photo credit: Financial Times

BREXIT, Money and Interdependence : What Britain may Learn from its ex-Colony, Hong Kong

Britain is heading to host Brexit referendum in about 100 days. Last month David Cameron had made his last struggle to persuade the British to vote to stay by negotiating with EU to offer the country a so-called “special status”, which gives Britain a larger control over its domestic financial and welfare policies, as well as keeping away from deeper political integration.

This deal reminds me of the agreement signed by Margaret Thatcher with Deng Xiuping of China in 1984. The Sino-British Joint Declaration gave Hong Kong a weird status as “special administrative region” under the principle of “one country, two systems” as stated by the Basic Law.

When the British are complaining the EU for banning the use of powerful vacuum cleaners and potentially extend the rules on high-powered kettles and toasters, the flood of EU immigrants which seize their jobs and welfare, and stepping up in supranational integration, the Hong Kongers resemble the similar social and political outcries brought by continual inflow of Chinese immigrants and the pro-China social, economic, education and cultural policies. Those China factors may not account for all but at least some of the social unrest. Chinese Smugglers, introduction of Mandarin as teaching language, affordable housing prices, white elephant infrastructural projects, reckless and rude behaviors of Chinese tourist everywhere in the city…are just few examples which capture the headlines in recent years.

I am not going to discuss in details about the political and social dilemma in Hong Kong, as the consequences are easy to imagine: people are losing their original living style and many local people feel alienated by their government, letting to the growth of localism.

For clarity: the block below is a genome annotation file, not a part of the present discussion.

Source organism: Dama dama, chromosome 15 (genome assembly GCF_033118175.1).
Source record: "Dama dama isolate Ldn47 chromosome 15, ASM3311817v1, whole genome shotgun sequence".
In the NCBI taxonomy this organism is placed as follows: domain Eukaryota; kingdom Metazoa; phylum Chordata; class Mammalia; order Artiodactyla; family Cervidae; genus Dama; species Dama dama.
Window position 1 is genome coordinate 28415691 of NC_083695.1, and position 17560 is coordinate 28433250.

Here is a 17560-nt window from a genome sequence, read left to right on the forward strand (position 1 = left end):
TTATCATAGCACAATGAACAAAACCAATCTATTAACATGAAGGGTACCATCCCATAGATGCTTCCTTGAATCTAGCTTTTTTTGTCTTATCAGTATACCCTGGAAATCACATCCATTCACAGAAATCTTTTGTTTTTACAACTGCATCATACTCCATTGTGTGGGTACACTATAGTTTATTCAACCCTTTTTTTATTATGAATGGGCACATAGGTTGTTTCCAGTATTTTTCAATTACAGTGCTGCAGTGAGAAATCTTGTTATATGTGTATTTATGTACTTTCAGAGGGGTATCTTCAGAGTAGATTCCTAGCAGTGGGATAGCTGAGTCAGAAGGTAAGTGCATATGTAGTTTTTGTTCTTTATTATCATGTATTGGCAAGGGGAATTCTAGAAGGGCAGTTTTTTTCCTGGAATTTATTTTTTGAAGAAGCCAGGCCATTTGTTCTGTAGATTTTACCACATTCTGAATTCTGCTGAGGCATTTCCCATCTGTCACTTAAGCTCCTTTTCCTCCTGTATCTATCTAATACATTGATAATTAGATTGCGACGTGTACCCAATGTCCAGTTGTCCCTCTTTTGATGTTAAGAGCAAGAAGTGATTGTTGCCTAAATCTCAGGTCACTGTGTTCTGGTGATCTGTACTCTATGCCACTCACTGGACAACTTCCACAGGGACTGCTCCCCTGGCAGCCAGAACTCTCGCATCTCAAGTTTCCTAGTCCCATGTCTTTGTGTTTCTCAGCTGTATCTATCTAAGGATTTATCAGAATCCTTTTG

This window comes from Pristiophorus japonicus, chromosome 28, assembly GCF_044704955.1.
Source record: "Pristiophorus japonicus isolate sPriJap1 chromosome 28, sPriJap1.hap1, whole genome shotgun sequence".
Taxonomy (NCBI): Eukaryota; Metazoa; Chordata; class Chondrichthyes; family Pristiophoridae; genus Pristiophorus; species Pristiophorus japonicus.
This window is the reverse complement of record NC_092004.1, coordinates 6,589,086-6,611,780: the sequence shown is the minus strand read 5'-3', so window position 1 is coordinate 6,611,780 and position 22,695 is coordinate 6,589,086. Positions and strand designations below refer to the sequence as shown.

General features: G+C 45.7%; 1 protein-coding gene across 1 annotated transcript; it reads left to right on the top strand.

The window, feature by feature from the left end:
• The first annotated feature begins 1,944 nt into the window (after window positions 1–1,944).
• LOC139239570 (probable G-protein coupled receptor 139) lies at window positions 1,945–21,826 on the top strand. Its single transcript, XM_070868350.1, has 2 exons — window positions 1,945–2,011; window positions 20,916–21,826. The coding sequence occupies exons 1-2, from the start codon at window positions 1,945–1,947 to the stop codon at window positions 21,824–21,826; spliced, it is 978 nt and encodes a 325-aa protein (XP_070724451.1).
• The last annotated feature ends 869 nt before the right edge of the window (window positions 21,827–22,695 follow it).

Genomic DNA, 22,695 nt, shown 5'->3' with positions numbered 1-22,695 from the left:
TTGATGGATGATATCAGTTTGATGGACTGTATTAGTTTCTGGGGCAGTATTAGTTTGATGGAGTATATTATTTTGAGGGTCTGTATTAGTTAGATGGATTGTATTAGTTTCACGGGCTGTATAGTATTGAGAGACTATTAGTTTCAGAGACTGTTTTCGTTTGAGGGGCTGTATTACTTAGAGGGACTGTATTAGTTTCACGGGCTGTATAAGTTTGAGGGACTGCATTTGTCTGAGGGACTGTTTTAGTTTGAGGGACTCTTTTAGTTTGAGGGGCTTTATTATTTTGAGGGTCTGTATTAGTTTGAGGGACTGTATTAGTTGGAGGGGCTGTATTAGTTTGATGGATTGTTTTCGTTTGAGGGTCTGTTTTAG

photo credit: AP

Power of Money

Apart from the constitutional setting, one of the main reasons made China influence irresistible in Hong Kong is the economic interdependence, or we may simply call it the power of money. For example, in 2014, there were 47 millions Chinese tourist visited Hong Kong, accounting for 77.7% of the total arrivals, while Hong Kong’s international status makes it the strategically important to China’s financial market.

Britain had long been trapped into the game of interdependence with Europe since joining the EEC 60 years ago. That’s why the integration spilled over into supranational levels and we see the problem of Brexit today. The sad but true fact is, it is almost impossible for a country to enjoy economic benefits of joining a bigger authority without surrendering some degree of its own autonomy. This is always the agenda of European integration.

The core question is, does the “special status” offered by EU offer any exception? The “one country, two systems” rule between China and Hong Kong was said to be a preservation of Hong Kong’s social and economic system, but this separation line is melting as economic integration goes on. Like people in Britain, some people is embracing the integration while some are resisting.

Devolution or Centralization ?

We cannot directly compare Hong Kong and Britain’s cases, but Hong Kong’s circumstance is a clear example to show how forceless is an institutional barrier when facing a tremendous market force. David Cameron’s deal can be revised on negotiation table or just silently and gradually be changed, as economic cycle of Britain and European continent, as well as national attitude towards EU change day by day.

Therefore, the “special status” gained by David Cameron will never be the final answer, instead it started another wrestling on how “special” Britain should be, either go devolving like what happen in Scotland, or turn back to go centralizing like Hong Kong-China relations after the handover.

Originally published at